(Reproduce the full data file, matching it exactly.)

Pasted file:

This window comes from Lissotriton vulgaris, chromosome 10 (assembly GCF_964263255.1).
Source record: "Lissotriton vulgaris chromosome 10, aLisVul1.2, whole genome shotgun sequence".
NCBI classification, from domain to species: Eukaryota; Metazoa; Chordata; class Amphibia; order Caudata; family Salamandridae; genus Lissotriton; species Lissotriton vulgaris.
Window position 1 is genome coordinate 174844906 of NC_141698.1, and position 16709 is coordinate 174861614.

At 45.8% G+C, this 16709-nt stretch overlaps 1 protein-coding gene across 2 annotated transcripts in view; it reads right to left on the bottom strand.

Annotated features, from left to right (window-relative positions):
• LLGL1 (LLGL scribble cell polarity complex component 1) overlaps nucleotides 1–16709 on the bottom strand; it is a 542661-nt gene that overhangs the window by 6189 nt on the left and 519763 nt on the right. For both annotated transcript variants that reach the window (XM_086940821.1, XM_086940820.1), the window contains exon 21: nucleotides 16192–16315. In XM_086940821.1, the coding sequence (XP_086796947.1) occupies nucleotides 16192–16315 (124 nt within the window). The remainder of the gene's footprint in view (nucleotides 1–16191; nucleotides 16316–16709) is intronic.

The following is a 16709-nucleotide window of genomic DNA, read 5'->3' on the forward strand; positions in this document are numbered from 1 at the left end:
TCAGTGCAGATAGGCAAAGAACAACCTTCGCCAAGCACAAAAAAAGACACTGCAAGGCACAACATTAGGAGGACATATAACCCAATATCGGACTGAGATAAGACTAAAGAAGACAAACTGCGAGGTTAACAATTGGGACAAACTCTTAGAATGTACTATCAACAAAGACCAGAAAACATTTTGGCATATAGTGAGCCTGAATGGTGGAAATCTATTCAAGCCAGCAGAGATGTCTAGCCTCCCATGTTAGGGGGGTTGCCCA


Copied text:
This window comes from Lissotriton vulgaris, chromosome 10 (assembly GCF_964263255.1).
Source record: "Lissotriton vulgaris chromosome 10, aLisVul1.2, whole genome shotgun sequence".
NCBI classification, from domain to species: Eukaryota; Metazoa; Chordata; class Amphibia; order Caudata; family Salamandridae; genus Lissotriton; species Lissotriton vulgaris.
Window position 1 is genome coordinate 174844906 of NC_141698.1, and position 16709 is coordinate 174861614.

At 45.8% G+C, this 16709-nt stretch overlaps 1 protein-coding gene across 2 annotated transcripts in view; it reads right to left on the bottom strand.

Annotated features, from left to right (window-relative positions):
• LLGL1 (LLGL scribble cell polarity complex component 1) overlaps nucleotides 1–16709 on the bottom strand; it is a 542661-nt gene that overhangs the window by 6189 nt on the left and 519763 nt on the right. For both annotated transcript variants that reach the window (XM_086940821.1, XM_086940820.1), the window contains exon 21: nucleotides 16192–16315. In XM_086940821.1, the coding sequence (XP_086796947.1) occupies nucleotides 16192–16315 (124 nt within the window). The remainder of the gene's footprint in view (nucleotides 1–16191; nucleotides 16316–16709) is intronic.

The following is a 16709-nucleotide window of genomic DNA, read 5'->3' on the forward strand; positions in this document are numbered from 1 at the left end:
TCAGTGCAGATAGGCAAAGAACAACCTTCGCCAAGCACAAAAAAAGACACTGCAAGGCACAACATTAGGAGGACATATAACCCAATATCGGACTGAGATAAGACTAAAGAAGACAAACTGCGAGGTTAACAATTGGGACAAACTCTTAGAATGTACTATCAACAAAGACCAGAAAACATTTTGGCATATAGTGAGCCTGAATGGTGGAAATCTATTCAAGCCAGCAGAGATGTCTAGCCTCCCATGTTAGGGGGGTTGCCCA